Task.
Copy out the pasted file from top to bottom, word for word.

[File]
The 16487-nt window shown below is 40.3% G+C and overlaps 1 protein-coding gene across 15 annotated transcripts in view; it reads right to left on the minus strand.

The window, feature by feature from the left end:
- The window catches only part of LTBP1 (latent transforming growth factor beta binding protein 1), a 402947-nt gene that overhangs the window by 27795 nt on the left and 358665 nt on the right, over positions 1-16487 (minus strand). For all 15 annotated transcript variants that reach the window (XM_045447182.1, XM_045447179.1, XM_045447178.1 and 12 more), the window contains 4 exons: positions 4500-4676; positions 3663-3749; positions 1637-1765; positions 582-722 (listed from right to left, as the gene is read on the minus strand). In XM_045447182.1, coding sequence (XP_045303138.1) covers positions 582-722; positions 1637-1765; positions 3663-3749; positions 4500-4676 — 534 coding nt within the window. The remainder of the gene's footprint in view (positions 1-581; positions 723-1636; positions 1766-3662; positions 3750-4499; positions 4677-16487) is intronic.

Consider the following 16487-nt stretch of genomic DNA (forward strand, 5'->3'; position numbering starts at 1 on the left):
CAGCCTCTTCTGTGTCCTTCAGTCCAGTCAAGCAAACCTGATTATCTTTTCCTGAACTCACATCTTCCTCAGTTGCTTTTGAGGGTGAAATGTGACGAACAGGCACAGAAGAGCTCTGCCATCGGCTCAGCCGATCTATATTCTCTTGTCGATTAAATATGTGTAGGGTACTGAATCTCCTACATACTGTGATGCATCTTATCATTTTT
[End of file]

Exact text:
The 16487-nt window shown below is 40.3% G+C and overlaps 1 protein-coding gene across 15 annotated transcripts in view; it reads right to left on the minus strand.

The window, feature by feature from the left end:
- The window catches only part of LTBP1 (latent transforming growth factor beta binding protein 1), a 402947-nt gene that overhangs the window by 27795 nt on the left and 358665 nt on the right, over positions 1-16487 (minus strand). For all 15 annotated transcript variants that reach the window (XM_045447182.1, XM_045447179.1, XM_045447178.1 and 12 more), the window contains 4 exons: positions 4500-4676; positions 3663-3749; positions 1637-1765; positions 582-722 (listed from right to left, as the gene is read on the minus strand). In XM_045447182.1, coding sequence (XP_045303138.1) covers positions 582-722; positions 1637-1765; positions 3663-3749; positions 4500-4676 — 534 coding nt within the window. The remainder of the gene's footprint in view (positions 1-581; positions 723-1636; positions 1766-3662; positions 3750-4499; positions 4677-16487) is intronic.

Consider the following 16487-nt stretch of genomic DNA (forward strand, 5'->3'; position numbering starts at 1 on the left):
CAGCCTCTTCTGTGTCCTTCAGTCCAGTCAAGCAAACCTGATTATCTTTTCCTGAACTCACATCTTCCTCAGTTGCTTTTGAGGGTGAAATGTGACGAACAGGCACAGAAGAGCTCTGCCATCGGCTCAGCCGATCTATATTCTCTTGTCGATTAAATATGTGTAGGGTACTGAATCTCCTACATACTGTGATGCATCTTATCATTTTT